Skift Take

Newly released estimates on the impact to the economy from visa wait times are a bad sign for a recovering travel industry — and clearly the blame is growing against a State Department that shows no signs of resolving the unprecedented delays.

Protracted delays in issuing visas are stifling the much-needed travel recovery in the U.S., newly released estimates show.

The U.S. Travel Association, the leading lobby group for the industry, estimates the delays by the U.S. State Department in issuing visas could prevent 6.6 million people from traveling to the U.S. next year, resulting in a loss of $11.6 billion in spending, its economists reported on Thursday.

What’s more, Morning Consult surveyed over 900 Brazilian, 1,000 Indian and 490 Mexican adults from September 12 to 16.  Brazil, India and Mexico are outside the U.S. Visa Waiver Program. Citizens from those countries must apply for a B1 and/or B2 visitor visa in order to temporarily stay in the U.S. ​​Among the respondents, 88 percent, 90 percent and 86 percent of Brazilian, Indian and Mexican respondents said they have not ruled out visiting the U.S.

Among visitors who have applied for visitor visas in other countries, over half of Brazilians, nearly half of Mexicans and over three-fourth of Indians said the U.S. visa process is more cumbersome than other countries.

The visa wait times are hampering the U.S.’s competitiveness, the economists said. An estimated 61 percent of Brazilian, 66 percent of Indian and 71 percent of Mexican tourists said they would likely choose another country to visit if visa wait-times exceeded a year.

Not only does it deter aspiring tourists to the U.S. the visa process pushes away tourists. About 36% of Brazilians, 44 percent of Indians and 86 percent of Mexicans said the visa wait time is one reason why they didn’t choose the U.S. as one of their top destinations to visit.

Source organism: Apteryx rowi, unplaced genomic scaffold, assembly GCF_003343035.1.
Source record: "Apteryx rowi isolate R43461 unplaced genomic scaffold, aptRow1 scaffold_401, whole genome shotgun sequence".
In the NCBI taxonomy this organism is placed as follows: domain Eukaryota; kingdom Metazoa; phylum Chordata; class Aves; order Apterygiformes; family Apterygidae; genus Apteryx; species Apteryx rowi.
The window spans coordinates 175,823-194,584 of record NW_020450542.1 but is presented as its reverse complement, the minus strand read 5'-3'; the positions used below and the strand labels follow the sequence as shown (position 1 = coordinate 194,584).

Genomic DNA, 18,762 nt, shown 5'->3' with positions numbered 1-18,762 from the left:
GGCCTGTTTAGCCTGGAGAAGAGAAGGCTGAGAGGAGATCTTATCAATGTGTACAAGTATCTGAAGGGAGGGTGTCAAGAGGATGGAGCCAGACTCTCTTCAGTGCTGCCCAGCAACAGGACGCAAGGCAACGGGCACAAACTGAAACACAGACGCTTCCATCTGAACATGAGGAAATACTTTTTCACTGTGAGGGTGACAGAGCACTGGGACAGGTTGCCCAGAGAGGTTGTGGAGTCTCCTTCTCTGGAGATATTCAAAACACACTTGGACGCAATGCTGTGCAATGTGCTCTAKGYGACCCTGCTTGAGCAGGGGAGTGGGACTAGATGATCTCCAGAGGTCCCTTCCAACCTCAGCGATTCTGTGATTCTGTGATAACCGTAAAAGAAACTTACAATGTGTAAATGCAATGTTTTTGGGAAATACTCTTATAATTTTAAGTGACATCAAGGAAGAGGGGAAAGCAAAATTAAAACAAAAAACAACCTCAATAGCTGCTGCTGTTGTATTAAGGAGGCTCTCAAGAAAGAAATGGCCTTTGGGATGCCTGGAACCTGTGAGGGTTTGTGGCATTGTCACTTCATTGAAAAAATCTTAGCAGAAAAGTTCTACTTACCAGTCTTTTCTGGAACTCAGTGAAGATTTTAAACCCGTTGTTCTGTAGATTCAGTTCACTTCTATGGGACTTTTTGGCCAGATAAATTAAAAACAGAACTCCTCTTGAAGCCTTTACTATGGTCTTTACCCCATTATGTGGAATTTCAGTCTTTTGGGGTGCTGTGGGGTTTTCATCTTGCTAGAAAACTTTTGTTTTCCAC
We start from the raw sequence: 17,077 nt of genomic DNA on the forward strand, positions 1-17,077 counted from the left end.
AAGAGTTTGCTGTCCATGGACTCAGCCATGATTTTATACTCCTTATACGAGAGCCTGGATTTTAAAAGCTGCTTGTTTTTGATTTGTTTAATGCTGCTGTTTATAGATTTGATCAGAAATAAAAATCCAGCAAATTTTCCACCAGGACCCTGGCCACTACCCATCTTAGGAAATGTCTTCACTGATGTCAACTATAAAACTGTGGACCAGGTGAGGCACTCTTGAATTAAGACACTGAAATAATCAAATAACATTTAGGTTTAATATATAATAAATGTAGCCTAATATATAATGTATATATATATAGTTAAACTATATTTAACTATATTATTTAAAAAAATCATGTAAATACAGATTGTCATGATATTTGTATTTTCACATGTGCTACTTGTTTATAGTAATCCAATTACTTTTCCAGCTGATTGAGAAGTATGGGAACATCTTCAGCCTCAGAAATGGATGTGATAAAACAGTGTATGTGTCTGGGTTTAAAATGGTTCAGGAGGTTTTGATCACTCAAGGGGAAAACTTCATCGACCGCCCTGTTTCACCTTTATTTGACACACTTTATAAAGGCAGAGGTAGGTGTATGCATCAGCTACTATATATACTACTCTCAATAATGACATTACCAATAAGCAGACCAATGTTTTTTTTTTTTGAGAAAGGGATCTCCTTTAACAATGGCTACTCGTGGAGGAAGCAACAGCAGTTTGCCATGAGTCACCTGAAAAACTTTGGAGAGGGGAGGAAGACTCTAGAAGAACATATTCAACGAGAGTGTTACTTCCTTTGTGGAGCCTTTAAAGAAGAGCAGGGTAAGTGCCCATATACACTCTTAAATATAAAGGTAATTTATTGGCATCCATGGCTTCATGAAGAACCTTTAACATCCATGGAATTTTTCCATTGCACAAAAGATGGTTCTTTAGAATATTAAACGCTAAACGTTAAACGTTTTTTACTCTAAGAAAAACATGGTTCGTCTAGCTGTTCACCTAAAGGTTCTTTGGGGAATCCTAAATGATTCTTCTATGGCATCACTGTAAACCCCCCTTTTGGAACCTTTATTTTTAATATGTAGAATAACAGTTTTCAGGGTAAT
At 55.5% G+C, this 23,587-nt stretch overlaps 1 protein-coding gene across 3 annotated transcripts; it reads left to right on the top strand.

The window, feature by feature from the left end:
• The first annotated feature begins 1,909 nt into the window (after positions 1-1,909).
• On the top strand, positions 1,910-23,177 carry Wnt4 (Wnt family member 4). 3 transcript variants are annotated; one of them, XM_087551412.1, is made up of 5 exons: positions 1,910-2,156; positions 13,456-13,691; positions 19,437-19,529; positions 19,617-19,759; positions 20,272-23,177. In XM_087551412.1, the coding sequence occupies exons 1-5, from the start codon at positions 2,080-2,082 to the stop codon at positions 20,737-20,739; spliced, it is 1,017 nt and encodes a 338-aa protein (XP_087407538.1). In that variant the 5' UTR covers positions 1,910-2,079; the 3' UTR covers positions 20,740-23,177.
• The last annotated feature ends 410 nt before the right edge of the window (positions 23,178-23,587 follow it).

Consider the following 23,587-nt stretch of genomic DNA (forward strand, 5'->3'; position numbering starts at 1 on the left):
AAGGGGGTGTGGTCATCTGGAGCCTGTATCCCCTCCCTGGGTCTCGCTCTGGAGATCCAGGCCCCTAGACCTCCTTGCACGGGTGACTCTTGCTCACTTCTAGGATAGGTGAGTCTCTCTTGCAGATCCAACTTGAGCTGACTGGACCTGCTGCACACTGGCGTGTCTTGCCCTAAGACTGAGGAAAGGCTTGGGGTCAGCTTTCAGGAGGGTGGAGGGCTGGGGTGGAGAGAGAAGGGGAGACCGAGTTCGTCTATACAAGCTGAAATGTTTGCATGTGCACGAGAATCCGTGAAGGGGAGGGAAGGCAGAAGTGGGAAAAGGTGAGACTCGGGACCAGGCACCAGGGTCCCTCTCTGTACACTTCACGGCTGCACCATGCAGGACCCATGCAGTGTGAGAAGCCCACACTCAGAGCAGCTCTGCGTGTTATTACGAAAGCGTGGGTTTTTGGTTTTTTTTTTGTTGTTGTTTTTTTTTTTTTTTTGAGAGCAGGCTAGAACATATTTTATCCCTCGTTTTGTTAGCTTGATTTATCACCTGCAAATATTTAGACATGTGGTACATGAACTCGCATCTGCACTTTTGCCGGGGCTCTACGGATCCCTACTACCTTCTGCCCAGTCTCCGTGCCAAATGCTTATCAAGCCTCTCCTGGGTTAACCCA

“Outrageous wait times send a message to travelers that the United States is closed for business,” said U.S. Travel Association President and CEO Geoff Freeman.

The survey results come as wait times for visitor visas continue to explode. Wait times for visitor visas exceed 400 days for first-time applicants from top source markets, according to the U.S. Travel Association.

An appointment wait time for a visitor visa in Mexico City is 641 days and 347 days in Rio De Janeiro. The U.S. Mission to India started to resume processing routine in-person visitor visa appointments last month.

All these hassles translate into a loss of billions in spending for the U.S.’s travel industry.  USTA projects the loss of tourists from Brazil, India and Mexico equate to $5 billion in 2023.

The travel association added: “The U.S. Department of Commerce’s newly released National Travel and Tourism Strategy identifies inbound travel as an economic priority and sets a national goal of welcoming 90 million international visitors by 2027. The State Department’s lack of urgency on this issue is in direct conflict with the Commerce Department’s objectives.”


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Photo credit: Popular destinations in the U.S., like San Francisco, are being hurt by long visa delays. Bjorn Bakstad / Getty Images

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